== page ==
“The crisis affects gender equality and women’s rights”
Mikael Gustafsson, Chairman of the Committee on Women’s Rights and Gender equality at the European Parliament (FEMM) talks with Caroline Ausserer about past highlights and future challenges.
Caroline Ausserer: What were – in your view – the highlights of the last five years’ work of the Committee on Women’s Rights and Gender Equality in the European Parliament (FEMM)? What were the major successes and difficulties?
Mikael Gustafsson: During the last five years we have addressed the issue of violence against women all over our work. We wanted to convince the Commission to bring forward a legislative proposal. We also adopted a report in 2011 on this topic; and at the Strasbourg session in February 2014 we adopted a new report that is going to force the Commission to say how they are going to deal with this issue.
This is a big highlight in the work of the Committee and of the European Parliament.
But there is also a negative „highlight“: over the last 1-2 years there is a big struggle against the women’s right to the own body. With the rejection of the Estrela report on sexual and reproductive health and rights (called so after the Portuguese social-democrat MEP Edite Estrela) you can see there is a very strong movement in the European Parliament working against that women should have the right to decide over their own body. There are two streams, one positive that is raising awareness on gender equality and violence against women and another stream that is more connected to the crisis by itself. The crisis affects this policy, you can see it in the countries, especially the ones affected more by the economic and financial crisis. It affects the whole society and especially women’s rights and gender equality. It goes hand in hand with racism, homophobia and women hate. These three things are bond to each other.
Could you please explain this?
G.M.: We know about the racist and nationalistic parties rising in Greece and other countries, which are gaining a lot of support. But their movement and point of view goes very much hand in hand with homophobia and also women’s hate. These three movements are against gender equality, against homosexual people and against foreign people arriving to the country. They are “a nutrition” to each other. It is like going back to a very conservative point of view, also in regard of the women’s role in society. I am of course painting a very black and white picture, but it is just for analysis reasons.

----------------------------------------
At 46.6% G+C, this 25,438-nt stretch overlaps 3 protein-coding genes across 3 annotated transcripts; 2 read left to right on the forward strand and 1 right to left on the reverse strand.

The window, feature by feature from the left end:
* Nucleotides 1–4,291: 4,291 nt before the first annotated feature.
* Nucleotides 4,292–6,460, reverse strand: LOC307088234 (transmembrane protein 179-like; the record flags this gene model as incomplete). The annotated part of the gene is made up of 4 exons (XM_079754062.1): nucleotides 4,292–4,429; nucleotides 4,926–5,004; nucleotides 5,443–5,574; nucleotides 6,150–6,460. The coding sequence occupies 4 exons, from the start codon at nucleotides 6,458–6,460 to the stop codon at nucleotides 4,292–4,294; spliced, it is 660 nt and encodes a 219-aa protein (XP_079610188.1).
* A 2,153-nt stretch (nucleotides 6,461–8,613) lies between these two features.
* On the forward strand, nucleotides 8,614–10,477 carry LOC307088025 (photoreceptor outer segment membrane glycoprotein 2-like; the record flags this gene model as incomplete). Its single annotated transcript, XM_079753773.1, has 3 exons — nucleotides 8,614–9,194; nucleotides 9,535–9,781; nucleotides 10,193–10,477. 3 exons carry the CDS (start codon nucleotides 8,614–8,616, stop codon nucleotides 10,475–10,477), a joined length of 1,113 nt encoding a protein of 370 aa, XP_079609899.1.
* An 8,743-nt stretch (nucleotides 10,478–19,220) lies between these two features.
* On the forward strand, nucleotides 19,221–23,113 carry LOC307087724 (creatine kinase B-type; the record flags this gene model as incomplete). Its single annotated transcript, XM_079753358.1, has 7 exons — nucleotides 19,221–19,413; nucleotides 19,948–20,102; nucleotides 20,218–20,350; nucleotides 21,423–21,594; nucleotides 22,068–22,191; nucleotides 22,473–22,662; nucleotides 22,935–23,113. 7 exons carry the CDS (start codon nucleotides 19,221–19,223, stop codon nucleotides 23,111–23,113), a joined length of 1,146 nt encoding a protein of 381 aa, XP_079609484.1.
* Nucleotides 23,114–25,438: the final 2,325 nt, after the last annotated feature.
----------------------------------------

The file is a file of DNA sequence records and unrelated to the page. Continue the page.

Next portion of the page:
What could be done in order to decrease the influence of these movements?
M.G.: In the committee we do analyze the situation, e.g. we have a report in the committee about the impact of the crisis on women’s rights. But when it comes to how to solve the problem we do not exactly have the same point of view. In my capacity as a Chair, I can say that there are many things you can do, but in this report, for example, we agree that when you have a crisis and you use some kind of austerity measures, then you also need a gender perspective in these austerity measures. Because, for example, if you cut down different kind of welfare state very much, that means that women are almost forced to go back to unpaid work. If you don’t have childcare centers or institutions for elderly people, somebody has to take care of elderly and children. And „somebody“ seems always to be a woman in this context. If you have these welfare institutions, it does not mean that you gain automatically gender equality. But: they are a basic platform to create gender equality. Because it means that women can go out to the labour market, they can get economically independent and if you are economic independent, you are free to choose over your life. Therefore, if you take these institutions away it has very negative influences and is against the empowerment of women. For example, the employment rate was always rising until 2008, after then it has stabilized. It is still at 62% and it was the same in 2008 (comparison for men 74%). Before 2008 it was always increasing, with the crisis the figures remain the same.
So we can see a direct impact of the crisis?
M.G.: Exactly. This indicator is so important when it comes to empowerment of women. That is a key issue, of course it is not the only important factor.